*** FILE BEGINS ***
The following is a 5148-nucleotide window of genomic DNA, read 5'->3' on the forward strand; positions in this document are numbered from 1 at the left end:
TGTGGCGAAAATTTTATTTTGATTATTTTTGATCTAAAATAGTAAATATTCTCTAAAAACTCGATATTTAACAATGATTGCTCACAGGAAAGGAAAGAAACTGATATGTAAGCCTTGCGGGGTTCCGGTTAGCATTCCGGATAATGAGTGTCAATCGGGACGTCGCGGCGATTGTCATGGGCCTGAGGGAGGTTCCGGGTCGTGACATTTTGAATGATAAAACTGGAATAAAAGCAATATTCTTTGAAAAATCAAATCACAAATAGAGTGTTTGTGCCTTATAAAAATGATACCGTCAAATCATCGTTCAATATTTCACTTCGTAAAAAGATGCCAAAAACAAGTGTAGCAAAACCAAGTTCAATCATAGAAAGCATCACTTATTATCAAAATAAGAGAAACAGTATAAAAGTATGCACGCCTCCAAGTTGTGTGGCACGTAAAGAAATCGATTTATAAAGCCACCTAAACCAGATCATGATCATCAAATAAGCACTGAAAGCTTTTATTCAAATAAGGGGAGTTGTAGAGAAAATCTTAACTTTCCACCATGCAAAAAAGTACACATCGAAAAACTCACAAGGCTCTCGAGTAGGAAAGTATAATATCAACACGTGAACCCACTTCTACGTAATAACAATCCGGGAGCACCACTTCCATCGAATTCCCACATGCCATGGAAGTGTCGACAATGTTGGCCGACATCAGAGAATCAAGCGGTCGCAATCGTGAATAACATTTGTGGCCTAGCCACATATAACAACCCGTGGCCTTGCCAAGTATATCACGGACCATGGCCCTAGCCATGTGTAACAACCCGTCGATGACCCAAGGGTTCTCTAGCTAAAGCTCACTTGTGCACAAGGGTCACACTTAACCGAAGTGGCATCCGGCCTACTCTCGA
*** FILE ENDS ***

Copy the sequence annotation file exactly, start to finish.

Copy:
The following is a 5148-nucleotide window of genomic DNA, read 5'->3' on the forward strand; positions in this document are numbered from 1 at the left end:
TGTGGCGAAAATTTTATTTTGATTATTTTTGATCTAAAATAGTAAATATTCTCTAAAAACTCGATATTTAACAATGATTGCTCACAGGAAAGGAAAGAAACTGATATGTAAGCCTTGCGGGGTTCCGGTTAGCATTCCGGATAATGAGTGTCAATCGGGACGTCGCGGCGATTGTCATGGGCCTGAGGGAGGTTCCGGGTCGTGACATTTTGAATGATAAAACTGGAATAAAAGCAATATTCTTTGAAAAATCAAATCACAAATAGAGTGTTTGTGCCTTATAAAAATGATACCGTCAAATCATCGTTCAATATTTCACTTCGTAAAAAGATGCCAAAAACAAGTGTAGCAAAACCAAGTTCAATCATAGAAAGCATCACTTATTATCAAAATAAGAGAAACAGTATAAAAGTATGCACGCCTCCAAGTTGTGTGGCACGTAAAGAAATCGATTTATAAAGCCACCTAAACCAGATCATGATCATCAAATAAGCACTGAAAGCTTTTATTCAAATAAGGGGAGTTGTAGAGAAAATCTTAACTTTCCACCATGCAAAAAAGTACACATCGAAAAACTCACAAGGCTCTCGAGTAGGAAAGTATAATATCAACACGTGAACCCACTTCTACGTAATAACAATCCGGGAGCACCACTTCCATCGAATTCCCACATGCCATGGAAGTGTCGACAATGTTGGCCGACATCAGAGAATCAAGCGGTCGCAATCGTGAATAACATTTGTGGCCTAGCCACATATAACAACCCGTGGCCTTGCCAAGTATATCACGGACCATGGCCCTAGCCATGTGTAACAACCCGTCGATGACCCAAGGGTTCTCTAGCTAAAGCTCACTTGTGCACAAGGGTCACACTTAACCGAAGTGGCATCCGGCCTACTCTCGA